that most mistakes are good indicators that innate language acquisition abilities are alive and well. Mistakes are
often indicators of aspects of the new language that are still developing. Some mistakes in the classroom should
be treated by you, but when you choose to treat them, do so with kindness and empathy so that the student will not
feel thwarted in future attempts to speak.
(5) Try to get students to self-correct selected errors; the ability to self-correct may indicate readiness to
regularly use that form correctly.
(6) In your feedback on students’ linguistic output, make sure that you provide ample affective
feedback— verbal or nonverbal— in order to encourage them to speak.
(7) As you make judicious selection of which errors to treat, make sure that your feedback doesn’t thwart
further student attempts to speak.
It is believed, with the effort that teachers and students make, that students can be spared the pain of severe
language anxiety and can experience what it means to succeed in the language classroom.
3.3 The assignment of teaching time in class
Nowadays, in English teaching there exist two distinct methods: one is teacher -centered, and students are just
listeners and note-takers; the other is called students’English corner, and teachers are listeners and referees.
Neither of the two kinds of methods is clearly aware of the significant effect of input and output in the
teaching-learning process. There is enough input of the right form in the former, but students are lack of the
occasion of language output, as a consequence of which neither teachers nor students can reach the
communicative goal. On the other hand, the latter leaves students enough time to speak English but they lack
enough input of the right form. Consequently, a great number of non-standard pronunciations and intonations,
incorrect lexemes and ungrammatical sentences and varieties of pragmatic errors are considered as the right input.
As teachers of English, we should emphasize on the role of input. This kind of English corner in class
mentioned in the previous paragraph is similar to interlanguage talk (ILT) suggested by Ellis (1994). According to
him, ILT consists of the language that learners receive as input when addressed by other learners. ILT constitutes
the primary source of input for many learners. There is enough evidence to show that ILT cannot provide learners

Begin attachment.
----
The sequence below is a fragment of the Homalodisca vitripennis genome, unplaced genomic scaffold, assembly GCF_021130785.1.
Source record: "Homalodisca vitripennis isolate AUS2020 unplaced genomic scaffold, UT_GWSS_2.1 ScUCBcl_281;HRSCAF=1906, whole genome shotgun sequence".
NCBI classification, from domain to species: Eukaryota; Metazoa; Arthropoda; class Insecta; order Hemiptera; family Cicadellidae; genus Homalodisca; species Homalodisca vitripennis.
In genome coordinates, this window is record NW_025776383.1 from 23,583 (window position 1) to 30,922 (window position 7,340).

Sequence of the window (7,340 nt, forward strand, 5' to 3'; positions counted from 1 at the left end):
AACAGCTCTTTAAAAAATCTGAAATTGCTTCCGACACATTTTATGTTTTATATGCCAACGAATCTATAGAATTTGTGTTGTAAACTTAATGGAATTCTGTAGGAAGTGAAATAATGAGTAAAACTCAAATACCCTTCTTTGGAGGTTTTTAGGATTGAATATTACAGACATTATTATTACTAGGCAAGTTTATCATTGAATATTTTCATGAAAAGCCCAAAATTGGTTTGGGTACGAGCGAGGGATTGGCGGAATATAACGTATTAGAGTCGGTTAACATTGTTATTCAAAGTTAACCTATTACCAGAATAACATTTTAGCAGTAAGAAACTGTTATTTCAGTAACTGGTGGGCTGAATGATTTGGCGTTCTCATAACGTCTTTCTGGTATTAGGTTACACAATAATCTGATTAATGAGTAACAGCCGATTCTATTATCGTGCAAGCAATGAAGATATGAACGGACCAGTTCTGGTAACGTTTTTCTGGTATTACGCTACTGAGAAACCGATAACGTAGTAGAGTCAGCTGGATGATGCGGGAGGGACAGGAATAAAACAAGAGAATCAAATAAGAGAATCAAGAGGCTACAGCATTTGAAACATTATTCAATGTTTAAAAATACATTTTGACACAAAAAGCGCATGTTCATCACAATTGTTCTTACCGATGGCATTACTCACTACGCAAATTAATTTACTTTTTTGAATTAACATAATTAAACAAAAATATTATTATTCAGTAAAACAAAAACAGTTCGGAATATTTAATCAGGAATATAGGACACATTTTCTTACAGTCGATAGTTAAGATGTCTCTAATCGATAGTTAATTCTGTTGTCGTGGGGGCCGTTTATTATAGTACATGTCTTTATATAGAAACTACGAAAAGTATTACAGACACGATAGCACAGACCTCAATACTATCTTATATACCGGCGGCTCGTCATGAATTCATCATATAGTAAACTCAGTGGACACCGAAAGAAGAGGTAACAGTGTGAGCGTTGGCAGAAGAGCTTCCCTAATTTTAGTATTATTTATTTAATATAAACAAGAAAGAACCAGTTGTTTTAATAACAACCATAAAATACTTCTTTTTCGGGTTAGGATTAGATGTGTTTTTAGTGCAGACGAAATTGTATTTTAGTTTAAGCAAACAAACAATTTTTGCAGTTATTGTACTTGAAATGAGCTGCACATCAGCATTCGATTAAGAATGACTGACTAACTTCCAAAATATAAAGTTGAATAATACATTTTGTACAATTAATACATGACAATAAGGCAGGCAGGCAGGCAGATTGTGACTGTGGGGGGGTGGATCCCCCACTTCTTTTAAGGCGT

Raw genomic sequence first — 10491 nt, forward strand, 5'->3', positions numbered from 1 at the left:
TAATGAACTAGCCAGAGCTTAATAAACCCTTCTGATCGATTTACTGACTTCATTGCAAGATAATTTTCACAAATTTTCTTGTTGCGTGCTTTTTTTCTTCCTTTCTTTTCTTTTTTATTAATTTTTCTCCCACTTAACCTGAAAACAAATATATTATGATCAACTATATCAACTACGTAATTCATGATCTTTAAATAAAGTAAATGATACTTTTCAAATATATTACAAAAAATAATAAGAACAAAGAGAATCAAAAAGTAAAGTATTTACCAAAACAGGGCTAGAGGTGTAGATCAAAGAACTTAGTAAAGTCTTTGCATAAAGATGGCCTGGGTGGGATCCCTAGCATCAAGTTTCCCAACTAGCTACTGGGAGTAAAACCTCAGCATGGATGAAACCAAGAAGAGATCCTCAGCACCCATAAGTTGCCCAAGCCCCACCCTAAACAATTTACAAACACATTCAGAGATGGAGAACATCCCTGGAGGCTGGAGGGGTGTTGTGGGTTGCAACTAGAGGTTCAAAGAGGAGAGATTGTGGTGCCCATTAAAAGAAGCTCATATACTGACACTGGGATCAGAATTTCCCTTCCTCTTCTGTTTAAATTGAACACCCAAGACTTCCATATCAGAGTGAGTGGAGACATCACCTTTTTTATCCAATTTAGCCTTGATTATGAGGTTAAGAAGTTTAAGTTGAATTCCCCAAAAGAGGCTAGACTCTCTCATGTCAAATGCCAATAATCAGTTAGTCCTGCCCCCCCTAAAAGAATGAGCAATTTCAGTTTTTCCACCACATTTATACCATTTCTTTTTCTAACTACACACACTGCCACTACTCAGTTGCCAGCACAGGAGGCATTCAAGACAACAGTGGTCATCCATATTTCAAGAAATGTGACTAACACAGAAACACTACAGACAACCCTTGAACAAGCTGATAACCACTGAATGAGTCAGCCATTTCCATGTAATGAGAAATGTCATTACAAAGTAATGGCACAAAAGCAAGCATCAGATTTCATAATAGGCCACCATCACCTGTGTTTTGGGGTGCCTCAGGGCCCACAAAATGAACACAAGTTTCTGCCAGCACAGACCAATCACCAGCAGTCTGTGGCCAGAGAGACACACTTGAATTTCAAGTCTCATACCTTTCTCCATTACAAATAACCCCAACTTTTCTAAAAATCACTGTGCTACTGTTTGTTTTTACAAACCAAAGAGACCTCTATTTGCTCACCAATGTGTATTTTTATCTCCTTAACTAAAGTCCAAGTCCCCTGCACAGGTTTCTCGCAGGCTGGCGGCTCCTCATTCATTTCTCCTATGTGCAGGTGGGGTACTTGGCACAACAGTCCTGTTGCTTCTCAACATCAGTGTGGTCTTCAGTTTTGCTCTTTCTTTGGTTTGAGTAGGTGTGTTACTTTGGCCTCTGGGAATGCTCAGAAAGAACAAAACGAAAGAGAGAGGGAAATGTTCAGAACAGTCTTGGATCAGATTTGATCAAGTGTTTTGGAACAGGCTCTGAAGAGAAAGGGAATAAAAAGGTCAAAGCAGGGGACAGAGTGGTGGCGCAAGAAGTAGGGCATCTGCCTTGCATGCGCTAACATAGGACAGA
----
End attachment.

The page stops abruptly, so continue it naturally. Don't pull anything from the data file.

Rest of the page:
with adequate access to the grammatical properties of the target language. ILT has been found to be less
grammatical than FT (the foreigner talk used by native speakers when communicating with non-native speakers)
or teacher talk, and it has been found to be socio-linguistically deficient (Ellis, 1994). Not surprisingly, learners

Interlanguage in college English teaching

often fail to use polite strategies to the same extent as native speakers in a number of speech acts such as
expressing opinions, agreement, and disagreement. In general, they do not generate the kind of socio-cultural
input needed for language learning.
Likewise, the significance of learners’output should not be overlooked either. Learners need the opportunity
for meaningful use of their linguistic resources to achieve full grammatical competence. Swain (1985) holds the
view that when learners experience communicative failure, they are pushed into making their output more precise,
coherent and appropriate (Ellis, 1994). In her opinion, production may encourage learners to move from semantic
(top-down) to syntactic (bottom-up) processing. Whereas comprehending a message can take place with little
syntactic analysis of the input, production forces learners to pay attention to the means of expression.
From the discussion above, we can conclude that both comprehensible input and output play an important
role both in English learning and interlanguage development and that teachers should not ignore either of them but
try to make good use of both of them. In English teaching, therefore, teachers may join students’groups in talking,
create an interactive and emotionally safe environment, and provide them with more authentic meaningful
materials, encouraging them to participate in classroom activities more actively to get more opportunities for
comprehensible input and output.

4. Conclusion

All in all, teachers should keep in mind that interlanguage is neither the native language nor the target
language and that interlanguage is a process which is approaching the target language step by step. During this
process students slowly revise the interim systems to accommodate new hypotheses about the target language
system. Teachers should pay much attention to the studies of interlanguage so as to treat students’interlanguage
fairly and properly. And they should also make reasonable plans for teaching, taking into account the content of
teaching-learning and the assignment of teaching time in class, in order to develop students’interlanguage quickly.

Brown, H. D. 1994. Teaching by principles: An interactive approach to language pedagogy. New York: Prentice Hall Regents.
Ellis, R. 1985. Understanding second language acquisition. Oxford: Oxford University Press.
----- 1994. The study of second language acquisition. Oxford: Oxford University Press.
----- 1997. Second language acquisition. Oxford: Oxford University Press.
Oxford, R. L. 1999. Anxiety and the language learner: New insights. In: Arnold, J. (Ed.), Affect in language learning. Cambridge:
Cambridge University Press.

                                                      (Edited by Jessica, Stella and Hanna)